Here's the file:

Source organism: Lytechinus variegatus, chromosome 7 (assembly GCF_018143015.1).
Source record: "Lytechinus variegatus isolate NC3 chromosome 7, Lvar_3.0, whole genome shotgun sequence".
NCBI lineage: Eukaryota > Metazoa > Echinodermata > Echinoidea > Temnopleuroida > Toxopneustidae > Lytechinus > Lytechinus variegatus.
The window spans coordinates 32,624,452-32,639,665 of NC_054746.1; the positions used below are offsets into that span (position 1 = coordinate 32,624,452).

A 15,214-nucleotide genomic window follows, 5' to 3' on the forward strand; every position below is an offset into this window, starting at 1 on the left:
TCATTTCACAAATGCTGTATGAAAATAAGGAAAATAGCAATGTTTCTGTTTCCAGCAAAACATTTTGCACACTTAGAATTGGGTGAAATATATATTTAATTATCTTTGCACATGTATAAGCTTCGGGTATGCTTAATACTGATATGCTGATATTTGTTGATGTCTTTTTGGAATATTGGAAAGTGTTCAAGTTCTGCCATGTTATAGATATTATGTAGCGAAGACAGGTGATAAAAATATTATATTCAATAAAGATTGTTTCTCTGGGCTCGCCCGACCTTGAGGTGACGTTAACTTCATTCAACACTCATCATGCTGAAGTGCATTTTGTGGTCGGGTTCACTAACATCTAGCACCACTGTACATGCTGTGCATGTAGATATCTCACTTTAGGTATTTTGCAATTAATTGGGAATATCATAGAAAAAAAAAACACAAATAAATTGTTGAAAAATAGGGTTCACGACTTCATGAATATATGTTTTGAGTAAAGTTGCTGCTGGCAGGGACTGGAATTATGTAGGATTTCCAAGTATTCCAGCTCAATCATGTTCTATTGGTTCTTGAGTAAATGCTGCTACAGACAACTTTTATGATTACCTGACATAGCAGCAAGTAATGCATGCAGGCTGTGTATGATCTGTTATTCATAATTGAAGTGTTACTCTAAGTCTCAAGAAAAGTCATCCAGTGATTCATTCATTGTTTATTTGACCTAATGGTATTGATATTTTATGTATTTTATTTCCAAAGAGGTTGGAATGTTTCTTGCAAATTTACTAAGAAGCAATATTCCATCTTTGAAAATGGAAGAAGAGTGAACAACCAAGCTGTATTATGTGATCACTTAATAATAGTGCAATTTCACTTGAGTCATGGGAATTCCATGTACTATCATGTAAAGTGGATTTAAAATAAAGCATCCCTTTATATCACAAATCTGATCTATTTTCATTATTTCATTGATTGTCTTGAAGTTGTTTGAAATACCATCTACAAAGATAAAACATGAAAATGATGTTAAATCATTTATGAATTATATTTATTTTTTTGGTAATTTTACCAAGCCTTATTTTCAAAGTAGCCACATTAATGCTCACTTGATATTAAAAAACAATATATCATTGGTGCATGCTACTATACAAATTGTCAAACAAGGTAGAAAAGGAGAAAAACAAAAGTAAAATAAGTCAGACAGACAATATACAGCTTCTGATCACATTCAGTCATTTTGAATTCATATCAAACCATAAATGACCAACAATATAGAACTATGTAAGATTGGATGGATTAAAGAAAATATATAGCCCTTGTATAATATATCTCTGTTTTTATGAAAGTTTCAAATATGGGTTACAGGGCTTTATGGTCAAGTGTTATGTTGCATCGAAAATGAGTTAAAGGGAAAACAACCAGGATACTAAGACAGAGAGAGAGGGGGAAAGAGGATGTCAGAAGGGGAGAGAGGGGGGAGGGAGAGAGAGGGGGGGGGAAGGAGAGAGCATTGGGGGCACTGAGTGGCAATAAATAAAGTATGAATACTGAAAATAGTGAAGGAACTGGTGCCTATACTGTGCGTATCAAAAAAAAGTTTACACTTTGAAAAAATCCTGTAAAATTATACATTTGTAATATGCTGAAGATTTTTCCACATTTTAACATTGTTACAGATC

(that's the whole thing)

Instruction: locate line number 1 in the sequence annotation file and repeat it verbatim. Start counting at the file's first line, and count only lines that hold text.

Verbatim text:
Source organism: Lytechinus variegatus, chromosome 7 (assembly GCF_018143015.1).